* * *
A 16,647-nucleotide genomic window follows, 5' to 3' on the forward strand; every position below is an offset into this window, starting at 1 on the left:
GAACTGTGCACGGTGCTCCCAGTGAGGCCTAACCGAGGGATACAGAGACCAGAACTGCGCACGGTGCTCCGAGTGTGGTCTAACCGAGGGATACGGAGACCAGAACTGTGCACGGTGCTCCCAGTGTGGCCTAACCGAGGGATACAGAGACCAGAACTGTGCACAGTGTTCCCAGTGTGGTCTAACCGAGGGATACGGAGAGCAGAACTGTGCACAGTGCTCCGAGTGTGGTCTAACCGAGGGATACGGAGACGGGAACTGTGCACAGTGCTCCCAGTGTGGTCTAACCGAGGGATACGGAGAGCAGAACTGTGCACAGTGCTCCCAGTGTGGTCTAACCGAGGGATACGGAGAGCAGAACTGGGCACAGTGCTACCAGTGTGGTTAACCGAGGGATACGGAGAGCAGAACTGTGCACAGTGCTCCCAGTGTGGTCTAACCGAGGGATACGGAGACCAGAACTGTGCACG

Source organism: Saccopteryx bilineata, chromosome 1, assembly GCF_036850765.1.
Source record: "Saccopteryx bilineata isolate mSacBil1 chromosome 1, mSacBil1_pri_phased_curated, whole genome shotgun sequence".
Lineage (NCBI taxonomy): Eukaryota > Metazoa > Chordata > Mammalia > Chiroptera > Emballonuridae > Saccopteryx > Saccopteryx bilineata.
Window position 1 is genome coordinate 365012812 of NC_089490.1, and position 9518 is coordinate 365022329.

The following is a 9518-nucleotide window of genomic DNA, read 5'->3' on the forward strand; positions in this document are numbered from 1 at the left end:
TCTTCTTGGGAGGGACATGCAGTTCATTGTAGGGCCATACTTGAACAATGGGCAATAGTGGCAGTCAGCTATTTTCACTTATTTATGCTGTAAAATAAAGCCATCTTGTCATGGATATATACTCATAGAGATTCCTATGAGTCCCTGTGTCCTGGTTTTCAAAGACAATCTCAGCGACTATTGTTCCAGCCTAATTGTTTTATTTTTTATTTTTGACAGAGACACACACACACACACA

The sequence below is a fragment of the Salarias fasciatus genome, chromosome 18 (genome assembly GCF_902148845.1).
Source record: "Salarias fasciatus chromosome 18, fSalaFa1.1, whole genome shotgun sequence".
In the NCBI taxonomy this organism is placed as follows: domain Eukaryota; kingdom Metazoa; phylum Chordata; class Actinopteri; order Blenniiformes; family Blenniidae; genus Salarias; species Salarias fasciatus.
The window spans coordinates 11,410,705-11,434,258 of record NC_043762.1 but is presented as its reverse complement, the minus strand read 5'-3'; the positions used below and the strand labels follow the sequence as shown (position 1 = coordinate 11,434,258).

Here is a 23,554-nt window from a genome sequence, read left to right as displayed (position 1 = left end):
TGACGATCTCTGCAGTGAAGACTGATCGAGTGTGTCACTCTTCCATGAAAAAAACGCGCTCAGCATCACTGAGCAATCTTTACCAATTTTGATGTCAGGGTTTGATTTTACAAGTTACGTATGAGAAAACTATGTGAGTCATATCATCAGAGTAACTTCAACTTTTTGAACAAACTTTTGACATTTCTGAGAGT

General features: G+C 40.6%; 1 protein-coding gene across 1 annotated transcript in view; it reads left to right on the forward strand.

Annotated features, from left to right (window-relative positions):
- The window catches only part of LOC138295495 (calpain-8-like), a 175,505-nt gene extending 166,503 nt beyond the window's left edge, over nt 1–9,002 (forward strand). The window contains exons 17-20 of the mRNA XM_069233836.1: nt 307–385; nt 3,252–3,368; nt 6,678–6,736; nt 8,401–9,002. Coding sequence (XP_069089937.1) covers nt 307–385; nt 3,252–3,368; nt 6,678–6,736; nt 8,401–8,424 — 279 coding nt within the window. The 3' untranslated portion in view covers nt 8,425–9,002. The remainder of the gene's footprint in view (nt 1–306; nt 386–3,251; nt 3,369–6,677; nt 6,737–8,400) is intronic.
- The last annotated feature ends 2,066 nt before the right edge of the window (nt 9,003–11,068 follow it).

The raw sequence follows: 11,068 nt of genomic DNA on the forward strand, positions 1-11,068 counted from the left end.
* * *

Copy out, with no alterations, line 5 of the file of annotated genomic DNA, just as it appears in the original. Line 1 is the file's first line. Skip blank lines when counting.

Lineage (NCBI taxonomy): Eukaryota > Metazoa > Chordata > Mammalia > Chiroptera > Emballonuridae > Saccopteryx > Saccopteryx bilineata.